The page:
• With the wells in which an appreciable magnitude of antibody titer was observed, cloning was repeated two times by the limiting dilution method, and the cells that showed consistent values of antibody titer were selected as a hybridoma cell capable of producing anti-ND28 monoclonal antibody (hybridoma cell KM-498). This cell was deposited at the Fermentation Research Institute (Agency of Industrial Science and Technology) on January 20, 1988, as murine B cell hybridoma KM-498 FERM BP-1665 in accordance with the Budapest Treaty.
  • (4) Partial purification of the monoclonal antibody
  • The hybridoma cell obtained above was intraperitoneally administered to BALB/c female mice 8-­weeks of age previously treated with pristane (intraperitoneal administration of 0.5 mℓ/head 2,6,10,14-­tetramehtylpenta-decane, followed by feeding for two weeks) in an amount of 4 x 10⁶ cell/head. The hybridoma caused ascites carcinoma in 10 to 21 days. The ascites (4 to 10 mℓ) was taken out of each mouse, centrifuged to remove the solid matter, and subjected to ammonium sulfate precipitation (50% and 40% saturation), followed by dialysis against PBS (pH 7.2) for two days. The dialyzate thus obtained was recovered as crude monoclonal antibody KM-498.
  • (5) Antigen specificity of the crude monoclonal antibody
  • The antigen specificity of the crude monoclonal antibody obtained above was measured by the solid-phase enzyme immunoassay. As antigens, there were used ND28, natural G-CSF [Nature, 319, 415 (1986); Science, 232, 61 1986)], foreign proteins derived from host Escherichia coli, and bovine serum albumin (BSA; product of Seikagaku Kogyo Co., Ltd.). The results are shown in Table 2.
    Antibody Avidity (OD₄₁₅)
    concn. or dilution ND28 Natural G-CSF BSA Foreign proteins derived from E.Coli
    Normal mouse serum x 10⁻² 0.020 0.015 0.010 0.060
    ND28-Immunized mouse serum x 10⁻² 0.950 0.930 0.005 0.020
    Crude monoclonal antibody KM-498 10 µg/mℓ 1.280 0.005 0.005 0.025
  • The crude monoclonal antibody was purified by adsorption in a DEAE-Sepharose column, followed by elution and collection of the IgG fraction.
  • (6) Classification of the monoclonal antibody
  • As a result of our investigation of the isotype and subclass of the monoclonal antibody KM-498 according to the Ouchterlony method (Biochemical Experiment No.15 (p74) in "A Guide to Experimental Immunology" published from Gakkai Shuppan Center in 1981), it was identified as belonging to the IgG₁ class.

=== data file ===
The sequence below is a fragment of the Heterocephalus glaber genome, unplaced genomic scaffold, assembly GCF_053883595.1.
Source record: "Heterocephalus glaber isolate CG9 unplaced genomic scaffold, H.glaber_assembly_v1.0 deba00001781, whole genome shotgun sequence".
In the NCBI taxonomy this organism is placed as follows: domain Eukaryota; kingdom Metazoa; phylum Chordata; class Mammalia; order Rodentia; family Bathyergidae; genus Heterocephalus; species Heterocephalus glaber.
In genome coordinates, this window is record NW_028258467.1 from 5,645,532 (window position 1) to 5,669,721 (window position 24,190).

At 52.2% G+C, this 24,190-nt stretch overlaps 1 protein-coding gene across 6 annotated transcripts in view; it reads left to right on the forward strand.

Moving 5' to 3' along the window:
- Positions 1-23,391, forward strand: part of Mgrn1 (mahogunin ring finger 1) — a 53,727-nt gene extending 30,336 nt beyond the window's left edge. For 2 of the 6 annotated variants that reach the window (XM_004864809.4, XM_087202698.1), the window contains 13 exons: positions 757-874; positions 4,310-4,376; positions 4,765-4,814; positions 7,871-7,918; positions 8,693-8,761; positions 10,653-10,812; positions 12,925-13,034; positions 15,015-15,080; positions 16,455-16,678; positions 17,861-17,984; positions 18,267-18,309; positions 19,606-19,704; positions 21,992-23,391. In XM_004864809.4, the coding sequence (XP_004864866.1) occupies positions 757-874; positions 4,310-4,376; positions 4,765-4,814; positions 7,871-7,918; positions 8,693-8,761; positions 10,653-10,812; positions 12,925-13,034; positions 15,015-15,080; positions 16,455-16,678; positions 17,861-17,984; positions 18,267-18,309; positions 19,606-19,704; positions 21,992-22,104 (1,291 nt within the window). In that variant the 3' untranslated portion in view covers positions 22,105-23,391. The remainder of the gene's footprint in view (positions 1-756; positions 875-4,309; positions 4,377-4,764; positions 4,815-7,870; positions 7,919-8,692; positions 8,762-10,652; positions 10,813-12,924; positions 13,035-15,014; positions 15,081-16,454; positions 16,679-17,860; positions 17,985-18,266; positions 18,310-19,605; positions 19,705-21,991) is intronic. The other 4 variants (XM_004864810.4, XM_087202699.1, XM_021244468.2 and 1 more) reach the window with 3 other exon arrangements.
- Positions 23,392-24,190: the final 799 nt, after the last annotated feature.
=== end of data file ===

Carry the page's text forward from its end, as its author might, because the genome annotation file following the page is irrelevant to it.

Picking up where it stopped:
• EXAMPLE 2
  • A solution of 10 mg anti-ND28 monoclonal antibody KM-498 obtained in Example 1 in 10 mℓ PBS was allowed to react with 1 mℓ of CNBr-activated Sepharose-4B (Pharmacia Fine Chemicals) to immobilize the monoclonal antibody. This was charged in a column, and 5 mℓ of a culture extract containing 3 mg ND28 was passed through that column. It was found that 2.6 mg (87%) of the ND28 was adsorbed in the column.
  • After washing with PBS, elution with an aqueous solution containing 7M urea and 1M NaCl gave 2.10 mg ND28 (81% of the adsorbed substance) as a fraction. An approximately 5000-fold purification could be achieved by this single column treatment.
  • In contrast, natural G-CSF was not adsorbed at all in the above column.
  • EXAMPLE 3
  • A 100 µg/mℓ solution of rabbit antiserum against natural G-CSF (prepared by immunizing rabbits with natural G-CSF) was dispensed as the first antibody on a 96-well EIA plate (Flow Laboratories, U.S.A.) in amounts of 50 µℓ/well, and allowed to stand at 4°C for 24 hours to coat the bottom surface of each well with this first antibody. A 1% solution of bovine serum albumin in PBS was then dispensed in amounts of 200 mℓ/well to cover the rest of protein-binding radicals on the bottom of each well, and allowed to stand at 4°C for 24 hours. After thorough washing with deionized water, 75 to 5 µg/mℓ solutions of ND28 were dispensed in amounts of 50 µℓ/well, and the plate was allowed to stand at 22 to 26°C for two hours. After thorough washing with PBS, a 10 µg/mℓ solution of biotinized KM-498 was dispensed as the second antibody in amounts of 50 µg/well, and allowed to stand for 12 to 19 hours at 4°C. After washing with PBS, a 10 µg/mℓ solution of avidin-biotin-peroxidase (product of Vector Inc.) was added in amounts of 100 µℓ/well, and allowed to stand at 22 to 26°C for one hour. After washing with PBS, an ABTS substrate solution was added in amounts of 100 µℓ/well, the reaction was allowed to proceed at room temperature for 30 minutes and then terminated by addition of 5% SDS solution (100 µℓ/well), and the color was measured for each well by the use of an absorptionmeter (OD₄₁₅ nm).